Giambattista Theotoki, of the family branch known as Daviatzo, forefather of the Theotokis politicians who played an important role in the political life of Greece during the 19th and 20th centuries, was born in Corfu in 1778. From a young age he followed his father, who served in the Venetian army, first to Venice and then to Butrint.
Giambattista’s military career began in 1792, when he was just 14 years old. During the time the Republican French were in the Ionian Islands (1797), whose principals had a great influence on him, he served as an interpreter. During the time of the Septinsular Republic (1800-1807) he served in the Ionian army in various posts. In this way he got to know Ioannis Capodistrias better, and soon the latter’s political and diplomatic skills earned his admiration. The second French occupation of the Ionian Islands by Emperor Napoleon I led Theotoki to abandon his political career and to try his hand, unsuccessfully, at trade. His financial ruin forced him to sell some property and look for work. He found a position at the pawnshop in Corfu, where he remained until 1815. In the meantime, he married Angeliki Marmora, the daughter of an aristocratic family, and together they had a large family. He was initiated into the Corfu Masonic Lodge and gained contacts with members of the Society of Friends. Theotoki’s political convictions would become clear with the outbreak of the revolution: his liberal and democratic nature led him to provide practical support for the liberation of the Greeks.
On 15th November 1821, ignoring the prohibitions of the British administration, he secretly left Corfu, at the age of 43, headed for the insurgent Peloponnese. He was present at the deliberations of the 1st National Assembly in Piada-Nea Epidaurus in Argolis and joined socially and politically with Ioannis Kolettis. He was soon given the opportunity to serve as General Secretary of the ‘Ministries’ of Foreign Affairs and War. The most important position he held during the Greek Revolution was that of Minister of Justice (July 1824-August 1825), in which post he managed to modernise the judicial system, promoting the policy of a unified law and equality for all Greeks before the law. His disagreement over the ‘Protection Act’ with the British government resulted in him being accused of high treason and he was imprisoned for a while. Theotoki’s greatest wish was to achieve an independent government for the country under the leadership of his compatriot Count Ioannis Capodistrias.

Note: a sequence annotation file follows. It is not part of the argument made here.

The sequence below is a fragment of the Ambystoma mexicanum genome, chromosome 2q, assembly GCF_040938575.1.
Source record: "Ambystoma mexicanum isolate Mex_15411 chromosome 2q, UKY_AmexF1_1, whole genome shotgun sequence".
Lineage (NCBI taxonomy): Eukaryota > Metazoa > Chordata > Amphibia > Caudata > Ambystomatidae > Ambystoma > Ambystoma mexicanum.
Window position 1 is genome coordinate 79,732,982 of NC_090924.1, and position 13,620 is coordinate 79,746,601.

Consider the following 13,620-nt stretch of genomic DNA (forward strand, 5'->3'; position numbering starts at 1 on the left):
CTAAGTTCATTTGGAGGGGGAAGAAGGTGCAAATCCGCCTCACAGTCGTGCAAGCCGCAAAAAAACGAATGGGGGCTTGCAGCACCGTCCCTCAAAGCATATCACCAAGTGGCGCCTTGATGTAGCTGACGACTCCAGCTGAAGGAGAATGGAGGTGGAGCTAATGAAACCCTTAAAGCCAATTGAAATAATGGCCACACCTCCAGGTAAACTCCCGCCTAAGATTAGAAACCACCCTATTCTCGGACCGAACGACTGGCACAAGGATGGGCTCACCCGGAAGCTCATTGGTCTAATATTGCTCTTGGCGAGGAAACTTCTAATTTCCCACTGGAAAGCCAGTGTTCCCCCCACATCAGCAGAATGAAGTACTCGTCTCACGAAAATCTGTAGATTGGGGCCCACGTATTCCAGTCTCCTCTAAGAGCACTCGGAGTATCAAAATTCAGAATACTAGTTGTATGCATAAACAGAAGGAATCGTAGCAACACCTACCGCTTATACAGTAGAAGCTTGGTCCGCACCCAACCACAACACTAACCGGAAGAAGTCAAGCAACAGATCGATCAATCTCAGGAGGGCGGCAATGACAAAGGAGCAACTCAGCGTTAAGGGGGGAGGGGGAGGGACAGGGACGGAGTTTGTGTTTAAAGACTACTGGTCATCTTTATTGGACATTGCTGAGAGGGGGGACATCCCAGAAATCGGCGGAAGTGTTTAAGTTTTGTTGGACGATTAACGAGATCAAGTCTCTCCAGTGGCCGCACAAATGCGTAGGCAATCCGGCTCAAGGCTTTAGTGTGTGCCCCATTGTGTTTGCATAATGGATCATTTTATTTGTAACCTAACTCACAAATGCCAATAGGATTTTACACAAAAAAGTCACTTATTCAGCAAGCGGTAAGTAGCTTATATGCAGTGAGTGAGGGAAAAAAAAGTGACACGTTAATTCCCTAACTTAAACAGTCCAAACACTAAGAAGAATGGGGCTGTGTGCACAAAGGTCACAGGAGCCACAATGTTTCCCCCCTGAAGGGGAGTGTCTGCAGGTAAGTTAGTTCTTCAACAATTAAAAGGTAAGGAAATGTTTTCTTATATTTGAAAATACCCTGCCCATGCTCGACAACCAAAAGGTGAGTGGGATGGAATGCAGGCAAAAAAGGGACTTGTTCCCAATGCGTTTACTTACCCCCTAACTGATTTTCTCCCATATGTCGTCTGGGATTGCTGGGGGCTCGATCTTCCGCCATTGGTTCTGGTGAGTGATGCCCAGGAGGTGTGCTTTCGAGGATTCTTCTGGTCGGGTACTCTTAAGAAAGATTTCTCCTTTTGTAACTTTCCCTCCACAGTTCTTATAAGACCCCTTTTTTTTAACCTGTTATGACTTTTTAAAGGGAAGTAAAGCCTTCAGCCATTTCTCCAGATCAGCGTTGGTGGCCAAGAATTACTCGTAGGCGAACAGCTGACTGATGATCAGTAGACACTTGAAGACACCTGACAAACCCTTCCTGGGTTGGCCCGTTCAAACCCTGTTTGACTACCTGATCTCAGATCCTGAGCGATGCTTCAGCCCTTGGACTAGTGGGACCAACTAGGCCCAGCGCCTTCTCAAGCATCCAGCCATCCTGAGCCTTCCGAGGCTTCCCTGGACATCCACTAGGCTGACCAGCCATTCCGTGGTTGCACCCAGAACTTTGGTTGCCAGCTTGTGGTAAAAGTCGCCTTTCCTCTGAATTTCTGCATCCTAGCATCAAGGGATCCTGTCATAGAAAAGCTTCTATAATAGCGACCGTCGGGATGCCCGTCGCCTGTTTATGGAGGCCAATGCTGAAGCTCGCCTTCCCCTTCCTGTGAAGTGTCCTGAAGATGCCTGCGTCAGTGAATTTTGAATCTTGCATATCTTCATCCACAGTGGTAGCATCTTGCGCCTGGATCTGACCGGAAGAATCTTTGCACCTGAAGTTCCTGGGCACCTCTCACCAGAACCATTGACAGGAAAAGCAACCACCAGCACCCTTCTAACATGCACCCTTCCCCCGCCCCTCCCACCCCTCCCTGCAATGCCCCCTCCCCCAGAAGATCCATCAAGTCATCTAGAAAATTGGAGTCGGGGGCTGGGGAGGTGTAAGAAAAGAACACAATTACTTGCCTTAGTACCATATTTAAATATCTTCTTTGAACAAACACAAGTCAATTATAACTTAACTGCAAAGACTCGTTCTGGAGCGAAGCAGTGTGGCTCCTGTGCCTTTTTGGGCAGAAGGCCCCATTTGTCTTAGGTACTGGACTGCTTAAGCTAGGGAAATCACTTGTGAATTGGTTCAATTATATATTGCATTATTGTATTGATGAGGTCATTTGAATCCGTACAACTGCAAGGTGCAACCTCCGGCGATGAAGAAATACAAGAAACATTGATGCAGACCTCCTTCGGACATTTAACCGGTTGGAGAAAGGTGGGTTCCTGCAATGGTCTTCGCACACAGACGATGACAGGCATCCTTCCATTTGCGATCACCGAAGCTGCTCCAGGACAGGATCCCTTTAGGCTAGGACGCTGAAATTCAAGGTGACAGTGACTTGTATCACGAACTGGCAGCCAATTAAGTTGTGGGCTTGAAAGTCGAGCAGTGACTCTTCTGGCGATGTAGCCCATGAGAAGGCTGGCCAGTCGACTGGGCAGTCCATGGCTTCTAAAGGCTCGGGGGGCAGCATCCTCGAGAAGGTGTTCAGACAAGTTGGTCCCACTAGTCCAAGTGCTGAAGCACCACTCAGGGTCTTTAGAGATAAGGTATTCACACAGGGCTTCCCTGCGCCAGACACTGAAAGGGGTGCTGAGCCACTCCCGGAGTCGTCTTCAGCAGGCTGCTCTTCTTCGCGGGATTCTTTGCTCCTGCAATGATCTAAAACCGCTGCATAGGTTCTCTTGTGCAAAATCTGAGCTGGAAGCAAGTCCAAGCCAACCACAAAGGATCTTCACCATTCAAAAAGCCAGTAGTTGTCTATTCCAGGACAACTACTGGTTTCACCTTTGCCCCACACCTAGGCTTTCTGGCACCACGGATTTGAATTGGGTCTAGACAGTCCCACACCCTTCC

In 1828, his friendship with Ioannis Capodistrias gave Theotoki the opportunity to be appointed political administrator of the navy. Soon, however, the Governor relieved Theotoki of his duties, as he discovered that he had taken certain actions without his knowledge. Their relationship soured and Theotoki turned to Ioannis Kolettis. From 1830, he once again took on a series of public positions: judge at the Aegean Court of Appeals, Commander of the North Sporades and later Tinos and Euboea, and, in 1844, he was made senator. He returned to his birthplace in 1857 for health reasons. He died in Corfu in 1865.
‘Do what is necessary for this wise man to be able to come to Greece!’
Even during the years before the revolution, the Ionian Islands had been providing shelter to revolutionaries who wanted to escape the Ottoman authorities or to civilians who arrived there following the destruction of their homes. Many Islanders came to provide aid and shelter to the refugees who were forced to abandon Souli, Parga, and later, following the revolution, Mesolonghi and other revolutionary areas.
In 1814, the Ionian Islands came under British control. On the 7th June 1821, following the declaration of revolution, a proclamation was published by which, ‘All subjects of the Ionian Islands are ordered to take no part, either by providing aid or the opposite, to combatants of one side or the other, either by sea or by land’. However, many ignored the prohibition and rushed to contribute to the Struggle, sending money or armaments, or by taking part in the hostilities, such as at the battles of Lalas and Petas in 1821 and 1822 respectively.
The Ionian Islands were also represented at the siege of the Acropolis in 1826. On 11th September 1826, Mamouris, the leader of a unit of Ionians, disembarked at Faliro and began a night march headed for the Acropolis. Those besieged were in dire need of reinforcements, as the guard had been depleted following desertions and departures. However, as soon as the moon came out, Mamouris’ men lost their resolve and returned to Salamis from where they had set out. Their second attempt to enter the Acropolis also failed. This time, they lost 30 men to the army of Kütahi, which had been on guard and had spotted them hiding in the Kareas area. The Ottoman cavalry gave chase and prevented the mission following a bloody battle. Athanasios Leloudas of Ithaka and his 22 men showed outstanding bravery, holding off the Turkish cavalry for a whole day from the rough defences they had built before leaving for the safety of the Greek ships patrolling near the beach as soon as night fell.